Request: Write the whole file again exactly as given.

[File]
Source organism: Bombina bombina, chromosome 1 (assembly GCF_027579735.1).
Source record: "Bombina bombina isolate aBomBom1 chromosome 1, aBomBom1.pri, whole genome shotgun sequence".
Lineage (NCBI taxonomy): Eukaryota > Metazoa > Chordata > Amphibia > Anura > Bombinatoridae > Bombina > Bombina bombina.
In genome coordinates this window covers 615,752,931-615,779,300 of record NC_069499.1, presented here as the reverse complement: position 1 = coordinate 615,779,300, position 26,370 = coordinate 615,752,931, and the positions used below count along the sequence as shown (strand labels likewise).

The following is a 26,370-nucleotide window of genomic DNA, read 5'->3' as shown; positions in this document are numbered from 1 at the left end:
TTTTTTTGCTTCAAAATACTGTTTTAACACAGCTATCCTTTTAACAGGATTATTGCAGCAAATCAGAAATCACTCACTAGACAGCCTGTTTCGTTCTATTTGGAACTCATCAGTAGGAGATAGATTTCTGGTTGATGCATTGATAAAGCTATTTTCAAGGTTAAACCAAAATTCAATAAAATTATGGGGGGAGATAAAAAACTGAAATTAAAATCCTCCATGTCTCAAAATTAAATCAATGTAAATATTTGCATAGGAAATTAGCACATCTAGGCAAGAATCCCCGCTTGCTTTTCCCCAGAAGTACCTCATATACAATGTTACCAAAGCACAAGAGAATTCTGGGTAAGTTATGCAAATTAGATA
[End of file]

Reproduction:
Source organism: Bombina bombina, chromosome 1 (assembly GCF_027579735.1).
Source record: "Bombina bombina isolate aBomBom1 chromosome 1, aBomBom1.pri, whole genome shotgun sequence".
Lineage (NCBI taxonomy): Eukaryota > Metazoa > Chordata > Amphibia > Anura > Bombinatoridae > Bombina > Bombina bombina.
In genome coordinates this window covers 615,752,931-615,779,300 of record NC_069499.1, presented here as the reverse complement: position 1 = coordinate 615,779,300, position 26,370 = coordinate 615,752,931, and the positions used below count along the sequence as shown (strand labels likewise).

The following is a 26,370-nucleotide window of genomic DNA, read 5'->3' as shown; positions in this document are numbered from 1 at the left end:
TTTTTTTGCTTCAAAATACTGTTTTAACACAGCTATCCTTTTAACAGGATTATTGCAGCAAATCAGAAATCACTCACTAGACAGCCTGTTTCGTTCTATTTGGAACTCATCAGTAGGAGATAGATTTCTGGTTGATGCATTGATAAAGCTATTTTCAAGGTTAAACCAAAATTCAATAAAATTATGGGGGGAGATAAAAAACTGAAATTAAAATCCTCCATGTCTCAAAATTAAATCAATGTAAATATTTGCATAGGAAATTAGCACATCTAGGCAAGAATCCCCGCTTGCTTTTCCCCAGAAGTACCTCATATACAATGTTACCAAAGCACAAGAGAATTCTGGGTAAGTTATGCAAATTAGATA